ANC MUST REFORM ITS DEPLOYMENT POLICIES

THE mismanagement of the ANC's policy of redeployment, by which cadres are specifically put into leadership positions in the party, government and business, is at the heart of many incidents of internal party fights, service delivery failures and corruption in the public service.

THE mismanagement of the ANC's policy of redeployment, by which cadres are specifically put into leadership positions in the party, government and business, is at the heart of many incidents of internal party fights, service delivery failures and corruption in the public service.

Ahead of the ANC's 2002 conference in Stellenbosch, former general secretary Kgalema Motlanthe handed over to senior leaders the findings of a damning internal ANC assessment of the party's policy of deployment.

The report concluded that the policy of deployment and the deployment committees responsible for it had degenerated into jobs for pals, pork-barrelling and a means to sideline political rivals through demotion and purges. Since then, there has been no action on the report's findings.

It is crucial for the ANC to reform the internal workings and organisational structure of the party, to make it internally democratic, bring in more accountability and root out mismanagement, corruption and tribalism, as part of a thorough modernisation of the movement.

Unless this is done the problems of corruption, mismanagement, slack service delivery will continue.

In fact, the ANC's long-term viability as a dominant political force is resting on President Jacob Zuma speedily moving to clean-up the internal organisation of the ANC.

Channelling extra money to poorly performing national government and provincial departments, municipalities and parastatals will come to nothing, unless the internal culture and operations of the ANC itself is democratised.

Accountability must be brought into the relationship between the party structures, leadership and their equivalent government structures.

Former speaker of parliament Frene Ginwala was right when she said there exists little organisational mechanisms to make those elected to government on an ANC slate accountable.

The ANC, like many African independence and liberation movements, share some internal organisational, ideological and political cultures that may have made them very effective anti-colonial or anti-apartheid campaigners, but which makes it difficult for them to pursue democratic governance - building quality democracies, ethnically inclusive societies and equitable economies, unless they modernise themselves the moment they are in power.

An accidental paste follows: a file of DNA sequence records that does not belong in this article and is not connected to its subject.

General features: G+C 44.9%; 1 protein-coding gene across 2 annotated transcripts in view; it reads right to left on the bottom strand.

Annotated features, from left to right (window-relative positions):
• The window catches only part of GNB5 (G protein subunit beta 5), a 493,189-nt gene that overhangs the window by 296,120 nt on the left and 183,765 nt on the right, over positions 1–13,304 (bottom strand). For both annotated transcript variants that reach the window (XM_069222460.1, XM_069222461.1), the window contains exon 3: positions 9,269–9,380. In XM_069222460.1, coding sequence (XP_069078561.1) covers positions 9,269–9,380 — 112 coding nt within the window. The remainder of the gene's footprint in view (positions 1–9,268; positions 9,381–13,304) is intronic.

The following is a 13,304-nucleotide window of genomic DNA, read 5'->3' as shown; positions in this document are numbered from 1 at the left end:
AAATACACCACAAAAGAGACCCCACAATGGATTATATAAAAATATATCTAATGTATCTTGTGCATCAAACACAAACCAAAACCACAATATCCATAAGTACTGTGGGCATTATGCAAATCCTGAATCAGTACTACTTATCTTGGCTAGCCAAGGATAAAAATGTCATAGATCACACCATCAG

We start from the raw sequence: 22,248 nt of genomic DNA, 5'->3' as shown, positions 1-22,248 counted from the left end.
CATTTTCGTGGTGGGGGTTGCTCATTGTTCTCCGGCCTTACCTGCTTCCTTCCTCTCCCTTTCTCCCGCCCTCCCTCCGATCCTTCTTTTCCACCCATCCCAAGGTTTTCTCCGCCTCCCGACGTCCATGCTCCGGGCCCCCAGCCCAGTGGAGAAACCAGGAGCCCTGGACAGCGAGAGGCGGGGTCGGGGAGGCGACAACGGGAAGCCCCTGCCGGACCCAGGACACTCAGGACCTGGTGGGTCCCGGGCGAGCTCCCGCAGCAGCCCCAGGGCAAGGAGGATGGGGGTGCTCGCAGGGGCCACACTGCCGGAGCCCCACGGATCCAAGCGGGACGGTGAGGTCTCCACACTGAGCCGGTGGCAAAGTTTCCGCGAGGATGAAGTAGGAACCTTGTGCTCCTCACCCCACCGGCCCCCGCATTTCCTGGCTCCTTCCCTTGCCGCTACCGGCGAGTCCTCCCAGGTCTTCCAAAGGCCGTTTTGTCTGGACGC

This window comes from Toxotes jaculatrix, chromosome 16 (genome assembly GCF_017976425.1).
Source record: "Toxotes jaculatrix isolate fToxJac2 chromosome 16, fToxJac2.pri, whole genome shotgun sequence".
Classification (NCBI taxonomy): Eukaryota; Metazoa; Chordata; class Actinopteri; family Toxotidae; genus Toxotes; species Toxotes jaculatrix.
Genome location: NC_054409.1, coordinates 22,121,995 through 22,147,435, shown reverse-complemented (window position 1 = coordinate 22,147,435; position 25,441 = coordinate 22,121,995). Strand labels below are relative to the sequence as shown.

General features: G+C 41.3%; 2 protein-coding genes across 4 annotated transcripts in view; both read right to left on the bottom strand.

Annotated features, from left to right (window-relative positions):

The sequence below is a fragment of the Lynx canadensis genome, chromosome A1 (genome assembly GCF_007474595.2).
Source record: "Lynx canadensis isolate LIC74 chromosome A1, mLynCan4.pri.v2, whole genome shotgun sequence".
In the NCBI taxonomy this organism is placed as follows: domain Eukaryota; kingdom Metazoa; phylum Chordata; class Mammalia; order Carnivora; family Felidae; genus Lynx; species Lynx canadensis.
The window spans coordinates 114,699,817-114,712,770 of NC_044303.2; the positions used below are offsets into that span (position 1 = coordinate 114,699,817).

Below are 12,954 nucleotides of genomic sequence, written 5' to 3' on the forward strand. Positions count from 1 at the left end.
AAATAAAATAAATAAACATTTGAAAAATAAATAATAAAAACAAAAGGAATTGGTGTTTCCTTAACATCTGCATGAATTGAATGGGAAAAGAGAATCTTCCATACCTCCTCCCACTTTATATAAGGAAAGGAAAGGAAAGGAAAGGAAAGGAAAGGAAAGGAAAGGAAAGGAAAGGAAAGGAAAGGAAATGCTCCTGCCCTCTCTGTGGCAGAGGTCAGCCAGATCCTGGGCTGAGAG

Introducing reforms to democratise the internal operations of the ANC is not going to be easy. There are many vested interests that are benefiting from the disarray within the ANC, who will oppose reforms.

Yet, pressing through with internal reform is absolutely necessary to renew the ANC, infuse the party, and by extension, the country with a new spirit of accountability, and new ideas and energy.

The best solution now is for Zuma to set up a special commission, staffed with nonpartisan party and outside experts, to make proposals to restructure the internal operations of the ANC. One reform that is absolute necessary is to shake-up the policy of redeployment, and the whole system of deployment committees.

The only way really that the concept of deployment (if it is not scrapped) can work, is if deployment committees were staffed with the most nonpartisan members, who act in the broadest public interests.

If ANC deployment committees are to remain, their mandates must also change then.

A new mandate must be to specifically recruit highly competent South Africans, whether inside the country or abroad, and whether they are ANC members or not - whose skills are currently overlooked, for deployment to critical jobs in the public sector.

lGumede is the author of Thabo Mbeki and the Battle for the Soul of the ANC.

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